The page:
In late January, after briefly surpassing Jeff Bezos as the world’s richest person, Elon Musk announced his latest venture: The Tesla CEO planned to donate $100 million, or about 0.05 percent of his net worth, toward a prize for “best carbon capture technology.”
More details about Musk’s donation arrived on Monday via the XPrize Foundation, an organization that holds competitions to drive innovation and will be launching a new contest for Musk’s prize money on Earth Day. As it turns out, Musk is not backing the best carbon capture technology, but the best carbon dioxide removal technology.
That may sound semantic, but it’s a distinction that brings a different set of contenders to the table. Carbon capture typically refers to technology that can suck up CO2 directly from an emitting source, like the flue of a steel plant or the smokestack of an oil refinery, and prevent it from entering the atmosphere. Instead, Musk is funding a competition for the best solution to draw carbon dioxide out of the atmosphere or the ocean, where it has already accumulated, and safely contain it for at least 100 years.
Musk’s initial announcement on Twitter was met with cynical takes like “ever heard of trees?” But trees can fall prey to disease, not to mention wildfires, and journalists have repeatedly found that forestry programs don’t always deliver the carbon benefits they advertise. The XPrize contest is looking for solutions that can scale up to remove gigatons of carbon from the atmosphere, and relying on trees alone would cost the world a lot of land.
Entrants to the contest are allowed to pursue nature-based solutions on land or in the ocean, such as sequestering carbon in soil, plants, or algae. Alternatively, they can work on “direct air capture,” which already exists in the form of shipping container–sized machines that suck carbon out of the ether. There are also methods that involve grinding up minerals to enhance their ability to absorb carbon from the air.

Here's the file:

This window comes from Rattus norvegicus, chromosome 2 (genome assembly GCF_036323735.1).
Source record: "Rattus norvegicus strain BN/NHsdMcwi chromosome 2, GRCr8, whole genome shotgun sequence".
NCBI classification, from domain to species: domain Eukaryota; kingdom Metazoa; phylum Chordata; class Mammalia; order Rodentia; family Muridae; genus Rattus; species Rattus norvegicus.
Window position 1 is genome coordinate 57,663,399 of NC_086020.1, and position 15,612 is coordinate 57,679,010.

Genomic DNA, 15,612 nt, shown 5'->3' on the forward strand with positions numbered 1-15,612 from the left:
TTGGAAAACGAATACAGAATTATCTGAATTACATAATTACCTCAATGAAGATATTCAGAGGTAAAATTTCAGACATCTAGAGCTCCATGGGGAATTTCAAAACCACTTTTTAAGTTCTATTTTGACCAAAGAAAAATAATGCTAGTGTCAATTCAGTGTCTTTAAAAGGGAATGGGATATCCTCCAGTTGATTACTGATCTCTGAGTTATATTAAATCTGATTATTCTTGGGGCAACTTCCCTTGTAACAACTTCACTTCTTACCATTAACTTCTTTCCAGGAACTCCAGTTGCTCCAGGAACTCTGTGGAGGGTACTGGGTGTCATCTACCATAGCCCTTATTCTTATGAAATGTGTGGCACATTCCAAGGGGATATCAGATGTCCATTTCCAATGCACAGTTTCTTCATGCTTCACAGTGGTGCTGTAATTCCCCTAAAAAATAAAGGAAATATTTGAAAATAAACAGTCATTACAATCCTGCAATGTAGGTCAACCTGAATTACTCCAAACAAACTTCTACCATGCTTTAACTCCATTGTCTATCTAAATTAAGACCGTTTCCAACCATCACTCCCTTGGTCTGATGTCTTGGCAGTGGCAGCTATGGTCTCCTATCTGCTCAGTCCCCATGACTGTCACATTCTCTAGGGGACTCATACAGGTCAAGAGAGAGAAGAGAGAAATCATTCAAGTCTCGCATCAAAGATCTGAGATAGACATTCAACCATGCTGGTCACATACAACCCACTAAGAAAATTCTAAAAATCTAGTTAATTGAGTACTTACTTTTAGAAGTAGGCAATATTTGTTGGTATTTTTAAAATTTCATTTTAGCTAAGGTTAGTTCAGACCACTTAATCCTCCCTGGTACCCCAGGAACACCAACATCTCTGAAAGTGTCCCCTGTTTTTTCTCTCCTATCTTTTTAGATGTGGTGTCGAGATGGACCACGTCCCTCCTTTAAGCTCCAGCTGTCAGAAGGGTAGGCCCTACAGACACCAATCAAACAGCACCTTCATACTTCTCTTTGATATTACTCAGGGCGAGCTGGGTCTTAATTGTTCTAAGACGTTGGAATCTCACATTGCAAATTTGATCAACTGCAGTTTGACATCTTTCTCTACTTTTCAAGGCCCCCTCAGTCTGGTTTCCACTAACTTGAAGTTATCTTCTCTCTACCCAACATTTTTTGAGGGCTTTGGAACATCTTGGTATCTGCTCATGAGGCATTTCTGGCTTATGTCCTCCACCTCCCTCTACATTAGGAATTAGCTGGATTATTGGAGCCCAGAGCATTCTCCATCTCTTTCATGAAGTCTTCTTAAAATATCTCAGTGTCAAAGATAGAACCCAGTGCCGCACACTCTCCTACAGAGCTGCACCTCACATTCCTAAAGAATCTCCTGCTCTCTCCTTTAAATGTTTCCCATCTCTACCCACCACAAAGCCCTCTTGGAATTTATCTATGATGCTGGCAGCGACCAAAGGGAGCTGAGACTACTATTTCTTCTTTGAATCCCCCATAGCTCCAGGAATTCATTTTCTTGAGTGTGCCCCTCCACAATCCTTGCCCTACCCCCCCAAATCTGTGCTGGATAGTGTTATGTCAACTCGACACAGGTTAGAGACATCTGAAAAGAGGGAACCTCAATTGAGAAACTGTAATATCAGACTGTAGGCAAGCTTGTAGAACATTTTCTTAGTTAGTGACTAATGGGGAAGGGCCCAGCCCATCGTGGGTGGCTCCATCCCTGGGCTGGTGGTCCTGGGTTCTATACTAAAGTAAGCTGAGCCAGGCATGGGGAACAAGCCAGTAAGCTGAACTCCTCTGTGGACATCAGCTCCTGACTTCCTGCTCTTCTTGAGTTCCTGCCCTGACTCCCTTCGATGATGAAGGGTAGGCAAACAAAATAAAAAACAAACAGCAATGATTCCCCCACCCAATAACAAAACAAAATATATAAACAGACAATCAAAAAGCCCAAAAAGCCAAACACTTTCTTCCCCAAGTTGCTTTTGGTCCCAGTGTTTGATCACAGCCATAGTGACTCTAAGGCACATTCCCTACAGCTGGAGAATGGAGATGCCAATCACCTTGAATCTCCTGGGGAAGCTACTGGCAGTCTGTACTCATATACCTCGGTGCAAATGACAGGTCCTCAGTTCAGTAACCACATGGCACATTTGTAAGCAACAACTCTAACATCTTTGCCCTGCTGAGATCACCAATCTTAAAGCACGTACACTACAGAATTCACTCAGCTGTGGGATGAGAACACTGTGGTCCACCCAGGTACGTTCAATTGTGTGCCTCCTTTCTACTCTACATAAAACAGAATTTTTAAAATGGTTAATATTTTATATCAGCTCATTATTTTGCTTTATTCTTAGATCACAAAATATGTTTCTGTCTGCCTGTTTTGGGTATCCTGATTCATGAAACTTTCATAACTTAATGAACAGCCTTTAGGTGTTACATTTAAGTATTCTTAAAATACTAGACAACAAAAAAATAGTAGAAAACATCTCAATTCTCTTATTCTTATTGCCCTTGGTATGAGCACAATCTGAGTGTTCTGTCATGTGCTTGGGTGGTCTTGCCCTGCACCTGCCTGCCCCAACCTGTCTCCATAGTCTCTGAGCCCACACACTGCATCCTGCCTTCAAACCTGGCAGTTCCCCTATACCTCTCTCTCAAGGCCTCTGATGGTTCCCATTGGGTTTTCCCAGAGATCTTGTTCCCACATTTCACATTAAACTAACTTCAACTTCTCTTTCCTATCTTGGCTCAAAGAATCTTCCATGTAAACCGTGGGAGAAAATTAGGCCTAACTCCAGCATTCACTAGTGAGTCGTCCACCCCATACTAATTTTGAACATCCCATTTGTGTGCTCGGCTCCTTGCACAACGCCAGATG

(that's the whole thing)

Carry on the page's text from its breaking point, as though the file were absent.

All of these methods have problems right now. They’re too expensive, their results are hard to verify, they require too much energy, or they require too much land. Musks’s sponsorship of the XPrize contest is the latest development in a steady stream of corporate interest in fixing these problems. Microsoft, Amazon, Stripe, and Shopify have all established multimillion dollar funds or programs dedicated, at least in part, to helping nascent carbon removal startups scale up and lower their costs.
As these corporate titans try to go green, they are realizing how hard it could be to cut their emissions in line with the Paris Agreement’s goals — which scientists say require that we stop allowing carbon to accumulate in the atmosphere by 2050. There may not be a way to transport goods around the world or manufacture the materials that make up our laptops and smartphones without emitting some carbon by then, so these companies want to be able to purchase tons of carbon removal to make up for continued emissions. They may also be placing a bet that paying for carbon removal could turn out to be cheaper than sustainable shipping and manufacturing.
Though he hasn’t said so explicitly, Musk’s new interest in carbon removal may be motivated by the same factors. In the past, Musk has lamented the fact that his SpaceX rockets can’t be powered by electricity and hinted that he wants to make “zero net carbon” rocket fuel.
But carbon removal is not simply a self-serving scheme for corporations. The Intergovernmental Panel on Climate Change, a group of the world’s leading scientists and economists, has found that the most cost-effective path to stabilizing the climate will likely involve removing carbon from the atmosphere in addition to cutting emissions. Some activists and scientists argue that global warming has already become dangerous, and carbon removal offers a potential way to reverse some of its effects. Researchers debate how much carbon removal may truly be necessary, but many argue that it’s past time to invest in solutions. Taking their advice, Congress also ordered the Department of Energy to host its own competition for the best direct air capture technology in last December’s omnibus bill.
The XPrize Foundation is asking contestants to demonstrate a working prototype for a carbon removal solution that can verifiably remove 1 ton of CO2 per day, and to prove it has the potential to scale up to remove 1 billion times that amount. Winners will be chosen in 2025. The top prize is $50 million, with smaller amounts going to runners-up.
This is the second time the XPrize has waded into the problem of managing carbon dioxide. An earlier contest, which began in 2015, invited contestants to create a market for captured CO2 by turning it into consumer products. Winners will be announced later this year.